The volume of statistics contained in monthly Web analytics reports can make it a challenge to interpret the metrics that matter most. The bottom line: Don’t forget about the bottom line.
Making Sense of Metrics
ALGORITHM: A set of mathematical equations or rules that a search engine uses to rank the content contained within its index in response to a particular search query.
ANALYTICS: Technology that helps analyze the performance of a Web site or online marketing campaign.
BENCHMARK REPORT: A report used to market where a Web site falls on a search engine’s results page for a list of keywords. Subsequent search engine position reports are compared with that.
CHARGEBACK: An incomplete sales transaction that results in an affiliate commission deduction. For example: merchandise is purchased and then returned.
CLICK & BYE: The process in which an affiliate loses a visitor to the merchant’s site once they click on a merchant’s banner or text link.
CLICKTHROUGH: The process of activating a link, usually on an online advertisement connecting to the advertiser’s Web site or landing page.
CLICKTHROUGH RATE (CTR): The percentage of those clicking on links out of the total number who see the links. For example: If 20 people do a Web search and 10 of those 20 people all choose one particular link, that link has a 50 percent clickthrough rate.
CONVERSION RATE: The percentage of clicks that result in a commissionable activity such as a sale or lead.
CONVERSION REPORTING: A measurement for tracking conversions and lead generation from search engine queries. It identifies the originating search engine, keywords, specific landing pages entered and the related conversion for each.
HIT: Request from a Web server for a graphic or other element to be displayed on a Web page.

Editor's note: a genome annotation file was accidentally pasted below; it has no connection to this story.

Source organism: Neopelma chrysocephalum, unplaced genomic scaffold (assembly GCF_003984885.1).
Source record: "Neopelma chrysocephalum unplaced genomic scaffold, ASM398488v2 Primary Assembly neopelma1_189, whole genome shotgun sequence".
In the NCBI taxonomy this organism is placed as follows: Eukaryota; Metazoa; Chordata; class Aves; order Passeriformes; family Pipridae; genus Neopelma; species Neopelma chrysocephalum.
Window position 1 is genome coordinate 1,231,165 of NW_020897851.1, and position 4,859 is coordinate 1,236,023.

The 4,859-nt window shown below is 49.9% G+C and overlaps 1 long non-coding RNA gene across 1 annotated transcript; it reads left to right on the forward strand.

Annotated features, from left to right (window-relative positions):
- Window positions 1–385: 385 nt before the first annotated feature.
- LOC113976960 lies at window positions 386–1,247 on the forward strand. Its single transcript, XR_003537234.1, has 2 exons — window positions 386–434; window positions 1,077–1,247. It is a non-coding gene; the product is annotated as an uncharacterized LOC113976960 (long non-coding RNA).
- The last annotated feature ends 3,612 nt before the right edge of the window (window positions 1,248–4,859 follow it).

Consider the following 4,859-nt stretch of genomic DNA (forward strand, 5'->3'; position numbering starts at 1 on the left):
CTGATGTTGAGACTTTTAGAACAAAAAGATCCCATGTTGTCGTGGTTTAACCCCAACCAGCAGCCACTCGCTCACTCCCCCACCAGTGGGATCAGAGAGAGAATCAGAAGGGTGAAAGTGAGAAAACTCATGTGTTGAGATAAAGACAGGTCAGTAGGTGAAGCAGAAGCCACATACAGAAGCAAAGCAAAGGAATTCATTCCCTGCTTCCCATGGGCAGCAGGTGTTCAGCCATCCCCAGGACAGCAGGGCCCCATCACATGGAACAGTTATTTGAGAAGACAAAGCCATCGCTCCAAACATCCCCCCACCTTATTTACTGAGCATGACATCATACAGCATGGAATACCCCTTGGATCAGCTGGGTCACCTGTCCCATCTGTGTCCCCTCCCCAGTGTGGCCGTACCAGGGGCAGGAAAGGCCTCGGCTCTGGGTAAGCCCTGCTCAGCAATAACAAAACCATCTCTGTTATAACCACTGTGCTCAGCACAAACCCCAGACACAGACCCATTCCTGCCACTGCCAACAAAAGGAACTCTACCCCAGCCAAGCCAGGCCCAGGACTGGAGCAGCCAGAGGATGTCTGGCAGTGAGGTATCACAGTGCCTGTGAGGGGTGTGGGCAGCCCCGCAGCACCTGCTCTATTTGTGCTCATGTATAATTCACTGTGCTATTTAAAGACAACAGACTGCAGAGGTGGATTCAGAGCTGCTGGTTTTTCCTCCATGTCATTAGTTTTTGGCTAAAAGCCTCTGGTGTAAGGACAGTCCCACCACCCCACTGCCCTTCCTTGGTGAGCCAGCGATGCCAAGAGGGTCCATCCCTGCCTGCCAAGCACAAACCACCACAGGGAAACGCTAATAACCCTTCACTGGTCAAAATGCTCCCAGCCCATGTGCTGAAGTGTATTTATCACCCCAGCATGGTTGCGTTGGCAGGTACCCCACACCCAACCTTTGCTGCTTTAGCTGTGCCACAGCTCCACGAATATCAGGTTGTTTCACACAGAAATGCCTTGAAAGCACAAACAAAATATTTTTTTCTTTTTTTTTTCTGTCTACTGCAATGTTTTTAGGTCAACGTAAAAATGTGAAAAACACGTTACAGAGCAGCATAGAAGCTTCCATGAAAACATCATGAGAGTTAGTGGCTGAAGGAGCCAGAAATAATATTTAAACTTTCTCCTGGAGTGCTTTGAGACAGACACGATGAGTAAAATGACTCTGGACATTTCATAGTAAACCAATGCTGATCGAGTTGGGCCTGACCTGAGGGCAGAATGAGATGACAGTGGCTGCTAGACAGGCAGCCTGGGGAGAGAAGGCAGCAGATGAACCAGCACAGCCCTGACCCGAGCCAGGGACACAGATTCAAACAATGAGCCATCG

IMPRESSION: An advertising metric that indicates how many times an advertising link is displayed.
KEYWORD: The word(s) a searcher enters into a search engine’s search box. Also the term that the marketer hopes users will search on to find a particular page.
PAGE VIEW: This occurs each time a visitor views a Web page, irrespective of how many hits are generated. Page views are comprised of files.
RANK: How well a particular Web page or Web site is listed in a search engine’s results.
UNIQUE VISITORS: Individuals who visited a site during the report period – usually 30 days. If someone visits more than once, they are counted only the first time they visit.
The best metrics link gains in Web traffic or clickthrough percentage to the overall business objectives – increasing sales, profitability and effect on the stock price. Consultant DiPietro recommends the break-even sales analysis is applied to off-line marketing should be applied online. Companies should calculate how many sales – based on the profit margin per average sale – would have to be generated to determine whether or not a campaign is a good investment.
JOHN GARTNER is a Portland, Ore.- based freelance writer who contributes to Wired News, Inc., MarketingShift, and is the editor of Matter-mag.com.